Final Report: Palladium Catalyzed Reductions of Water Contaminants under Environmental ConditionsEPA Grant Number: R825421
Title: Palladium Catalyzed Reductions of Water Contaminants under Environmental Conditions
Investigators: Reinhard, Martin
Institution: Stanford University
EPA Project Officer: Lasat, Mitch
Project Period: November 1, 1996 through October 31, 1999 (Extended to October 31, 2001)
Project Amount: $366,667
RFA: Exploratory Research - Water Engineering (1996) RFA Text | Recipients Lists
Research Category: Water , Land and Waste Management , Engineering and Environmental Chemistry
The overall goal of this research project was to gain better insight into the hydrodehalogenation chemistry of palladium (Pd)-catalyzed systems under conditions that are similar to groundwater treatment conditions. The evaluation of Pd-catalyzed hydrodehalogenation using hydrogen gas as a method for the destructive removal of halogenated hydrocarbon compounds from contaminated water was proposed. Halogenated substrates, such as chlorinated and brominated ethanes, ethylenes, benzenes, and phenols have been known to rapidly undergo hydrodehalogenation in aqueous solutions in the presence of hydrogen gas (a reductant) and Pd (a catalyst) under mild conditions, i.e., ambient temperature and neutral pH. Some inorganic oxyanions, such as nitrate, also can be transformed into less toxic forms if the proper catalyst is employed.
To achieve the project goal, the following specific objectives were pursued: (1) determination of the hydrodehalogenation rate as a function of compound structure; (2) identification of intermediates and products; (3) development of kinetic and mechanistic models; (4) identification of the factors that contribute to catalyst fouling; and (5) quantification of catalyst efficacy as a function of catalyst structure and water quality.
Column tests were used to determine contact time requirements and to study catalyst performance in natural waters. Emphasis was placed on chlorinated ethylenes, especially trichloroethylene (TCE), and its less chlorinated analogs, determining the effect of hydrogen sulfide and biological catalyst fouling, evaluating methods of circumventing interfering processes, and gaining operational experience with Pd-reactors at the bench scale.
The first three specific objectives were addressed in a series of studies that focused on the removal of toxic chlorinated contaminants, such as chlorinated ethanes, ethylenes, some pesticides, and chlorinated and nonchlorinated aromatics from drinking water. Pd catalyzed the rapid hydrodehalogenation of nine 1- to 3-carbon halogenated organic compounds, resulting in little or no production of halogenated intermediates. Initial transformation rates were compared for 12 halogenated organic compounds using 1 w/w percent Pd-on-Al2O3 and metallic Pd catalysts in clean, aqueous batch systems at ambient temperature and pressure conditions. Half-lives of 4-6 minutes were observed for 5-100 µM (1-10 mg/L) aqueous concentrations of tetrachloroethylene (PCE), trichloroethylene (TCE), cis-dichloroethylene (DCE), trans-DCE, 1,1-DCE, carbon tetrachloride, and 1,2-dibromo-3-chloropropane at ambient temperature and pressure with 0.22 g/L of catalyst. Using Pd/Al2O3, TCE transformed quantitatively (97 percent) to ethane without formation of any detectable chlorinated intermediate compounds. This implies a direct conversion of TCE to ethane at the Pd surface. Carbon tetrachloride transformed primarily to methane and ethane and minor amounts of ethylene, propane, and propylene. Chloroform is a reactive intermediate (20 percent). Formation of C2 and C3 products implies a free radical mechanism. Methylene chloride, 1,1-dichloroethane, and 1,2-dichloroethane were nonreactive. Reaction mechanisms and kinetic models were postulated for TCE, carbon tetrachloride, and chloroform transformation.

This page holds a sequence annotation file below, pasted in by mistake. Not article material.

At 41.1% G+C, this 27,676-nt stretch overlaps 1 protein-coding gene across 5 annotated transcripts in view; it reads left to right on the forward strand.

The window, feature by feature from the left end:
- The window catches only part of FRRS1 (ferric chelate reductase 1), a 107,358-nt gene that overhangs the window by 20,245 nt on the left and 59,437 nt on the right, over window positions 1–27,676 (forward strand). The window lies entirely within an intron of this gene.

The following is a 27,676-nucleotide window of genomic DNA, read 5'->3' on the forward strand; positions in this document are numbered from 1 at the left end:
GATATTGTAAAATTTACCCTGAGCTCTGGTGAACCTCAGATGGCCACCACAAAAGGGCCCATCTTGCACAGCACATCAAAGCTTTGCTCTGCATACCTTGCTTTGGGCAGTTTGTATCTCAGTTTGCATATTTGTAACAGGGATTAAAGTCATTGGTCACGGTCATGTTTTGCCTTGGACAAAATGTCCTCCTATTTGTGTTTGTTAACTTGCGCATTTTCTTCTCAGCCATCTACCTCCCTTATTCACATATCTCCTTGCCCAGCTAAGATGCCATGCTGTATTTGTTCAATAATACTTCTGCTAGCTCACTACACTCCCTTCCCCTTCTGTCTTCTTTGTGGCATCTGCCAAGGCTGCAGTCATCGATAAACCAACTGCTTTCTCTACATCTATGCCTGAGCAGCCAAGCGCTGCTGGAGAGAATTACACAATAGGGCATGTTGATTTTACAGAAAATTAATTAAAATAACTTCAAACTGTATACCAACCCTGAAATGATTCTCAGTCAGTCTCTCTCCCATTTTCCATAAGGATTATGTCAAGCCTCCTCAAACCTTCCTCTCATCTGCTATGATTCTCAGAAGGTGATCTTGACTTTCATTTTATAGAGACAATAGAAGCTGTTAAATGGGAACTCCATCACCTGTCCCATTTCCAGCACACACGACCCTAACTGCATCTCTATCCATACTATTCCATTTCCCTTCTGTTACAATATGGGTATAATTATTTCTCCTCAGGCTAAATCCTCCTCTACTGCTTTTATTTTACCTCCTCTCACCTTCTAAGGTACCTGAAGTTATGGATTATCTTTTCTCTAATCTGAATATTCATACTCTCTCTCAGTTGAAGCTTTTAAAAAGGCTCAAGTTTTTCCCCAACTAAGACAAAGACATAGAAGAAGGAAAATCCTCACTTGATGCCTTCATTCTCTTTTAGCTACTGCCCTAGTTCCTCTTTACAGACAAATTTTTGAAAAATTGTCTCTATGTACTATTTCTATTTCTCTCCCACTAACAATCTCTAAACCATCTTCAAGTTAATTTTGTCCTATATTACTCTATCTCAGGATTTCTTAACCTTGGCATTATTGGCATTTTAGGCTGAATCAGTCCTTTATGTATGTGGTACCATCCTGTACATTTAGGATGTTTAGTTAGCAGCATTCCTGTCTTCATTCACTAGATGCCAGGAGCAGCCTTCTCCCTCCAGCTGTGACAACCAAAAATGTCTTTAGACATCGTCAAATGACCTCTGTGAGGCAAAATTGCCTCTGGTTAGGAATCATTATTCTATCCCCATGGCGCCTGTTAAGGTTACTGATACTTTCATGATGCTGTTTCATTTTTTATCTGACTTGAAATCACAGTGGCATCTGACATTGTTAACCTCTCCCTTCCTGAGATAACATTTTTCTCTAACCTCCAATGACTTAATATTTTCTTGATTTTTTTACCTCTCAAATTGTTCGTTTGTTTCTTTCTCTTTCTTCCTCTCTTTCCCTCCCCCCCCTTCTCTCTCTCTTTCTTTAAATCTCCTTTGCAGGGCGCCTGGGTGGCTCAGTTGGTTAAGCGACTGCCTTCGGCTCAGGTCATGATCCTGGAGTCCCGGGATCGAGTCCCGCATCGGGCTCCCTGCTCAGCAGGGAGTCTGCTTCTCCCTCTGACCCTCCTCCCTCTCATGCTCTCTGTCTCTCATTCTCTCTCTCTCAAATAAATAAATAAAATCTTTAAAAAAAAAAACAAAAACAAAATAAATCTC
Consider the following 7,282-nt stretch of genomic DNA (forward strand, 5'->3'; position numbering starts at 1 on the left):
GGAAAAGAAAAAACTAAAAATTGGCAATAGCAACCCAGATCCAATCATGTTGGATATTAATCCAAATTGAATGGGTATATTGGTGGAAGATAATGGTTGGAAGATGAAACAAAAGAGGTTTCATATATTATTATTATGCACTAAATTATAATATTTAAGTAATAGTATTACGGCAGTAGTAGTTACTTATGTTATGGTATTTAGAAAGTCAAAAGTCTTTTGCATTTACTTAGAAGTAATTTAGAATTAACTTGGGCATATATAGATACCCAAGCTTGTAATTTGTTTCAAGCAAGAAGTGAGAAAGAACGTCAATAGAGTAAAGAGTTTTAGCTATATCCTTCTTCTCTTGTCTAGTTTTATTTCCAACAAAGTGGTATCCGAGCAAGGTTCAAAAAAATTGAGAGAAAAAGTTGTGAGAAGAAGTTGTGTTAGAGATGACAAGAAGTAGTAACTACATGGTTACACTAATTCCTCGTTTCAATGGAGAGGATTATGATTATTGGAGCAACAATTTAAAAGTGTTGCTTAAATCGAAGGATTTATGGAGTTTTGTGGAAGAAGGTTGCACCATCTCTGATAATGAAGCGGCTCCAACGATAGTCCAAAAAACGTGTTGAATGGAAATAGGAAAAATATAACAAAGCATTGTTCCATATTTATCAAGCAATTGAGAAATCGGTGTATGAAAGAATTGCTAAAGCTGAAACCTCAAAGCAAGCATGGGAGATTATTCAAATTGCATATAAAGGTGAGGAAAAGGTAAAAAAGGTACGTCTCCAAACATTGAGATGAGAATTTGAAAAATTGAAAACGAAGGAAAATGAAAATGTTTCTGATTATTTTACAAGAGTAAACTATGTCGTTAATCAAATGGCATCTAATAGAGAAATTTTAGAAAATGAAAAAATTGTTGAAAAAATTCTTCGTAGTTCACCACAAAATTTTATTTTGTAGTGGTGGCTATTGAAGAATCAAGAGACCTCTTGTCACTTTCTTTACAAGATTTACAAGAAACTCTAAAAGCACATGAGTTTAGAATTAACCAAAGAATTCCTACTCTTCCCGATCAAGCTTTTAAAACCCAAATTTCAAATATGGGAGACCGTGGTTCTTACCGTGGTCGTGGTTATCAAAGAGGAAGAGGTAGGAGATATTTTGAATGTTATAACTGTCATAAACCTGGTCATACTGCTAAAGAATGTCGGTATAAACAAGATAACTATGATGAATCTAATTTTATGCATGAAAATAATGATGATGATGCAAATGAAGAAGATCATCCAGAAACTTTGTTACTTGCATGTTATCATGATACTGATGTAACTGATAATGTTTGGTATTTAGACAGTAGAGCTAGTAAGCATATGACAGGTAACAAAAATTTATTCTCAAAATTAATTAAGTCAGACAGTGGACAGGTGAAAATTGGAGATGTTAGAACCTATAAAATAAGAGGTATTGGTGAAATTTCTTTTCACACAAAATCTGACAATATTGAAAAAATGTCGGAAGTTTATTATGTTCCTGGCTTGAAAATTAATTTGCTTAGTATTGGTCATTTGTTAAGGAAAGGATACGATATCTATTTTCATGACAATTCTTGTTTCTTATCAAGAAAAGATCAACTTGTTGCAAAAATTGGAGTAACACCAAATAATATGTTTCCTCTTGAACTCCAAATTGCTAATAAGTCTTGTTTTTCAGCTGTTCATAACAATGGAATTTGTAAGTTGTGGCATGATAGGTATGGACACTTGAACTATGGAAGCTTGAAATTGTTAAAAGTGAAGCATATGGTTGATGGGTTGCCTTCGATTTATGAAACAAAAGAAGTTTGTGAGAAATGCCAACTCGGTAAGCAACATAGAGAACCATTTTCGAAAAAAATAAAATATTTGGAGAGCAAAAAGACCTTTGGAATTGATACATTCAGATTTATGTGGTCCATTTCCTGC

In a related study, the catalytic transformations of 1,2-dichlorobenzene, chlorobenzene, 4-chlorobiphenyl, gamma-hexachlorocyclohexane (lindane), naphthalene, and phenanthrene over Pd on alumina in hydrogen-saturated water (Pd/Al2O3/H2), were studied under ambient temperature and pressure conditions. The chlorinated benzenes were hydrodechlorinated rapidly and lindane was dehydrochlorinated to benzene. Partial or complete hydrogenation was observed for biphenyl and the polycyclic aromatic hydrocarbons. The phenanthrene ring was cleaved at the 9,10-position. In general, dechlorination reactions were faster than hydrogenation reactions.
The performance under simulated treatment conditions were studied using bench-scale column reactors. The performance of a Pd/Al2O3 catalyst for the dechlorination of TCE was evaluated in synthetic and real groundwater. Low initial TCE conversions were used to provide maximum sensitivity to changes in catalyst activity. TCE conversions of greater than 24 percent were maintained in deionized water for 60 days using 0.5 g of 1 percent (w/w) Pd/Al2O3 and a retention time of 4.3 minutes. Slow catalyst deactivation was reversed by treatment with a dilute sodium hypochlorite solution. The presence of high concentrations of H2CO3, HCO3-, CO32-, SO42-, and Cl- did not adversely affect catalyst activity. TCE conversion increased 30 percent upon increasing the solution pH from 4.3 to 11. The presence of 87 mg/L SO32- or 0.4 mg/L HS- caused rapid catalyst deactivation, presumably due to chemisorption to active sites. Dilute sodium hypochlorite solutions regenerated catalysts deactivated by HS- and SO32-. Sulfide produced by sulfate-reducing bacteria that developed in natural groundwater amended with aqueous-phase hydrogen concentration ([H2](aq)), deactivated the catalyst, but activity was restored after flushing with a dilute sodium hypochlorite solution. TCE conversion remained stable between 20 and 28 percent during a 63-day experiment using natural groundwater and periodic (4- to 7-day intervals) pulses of a dilute sodium hypochlorite solution.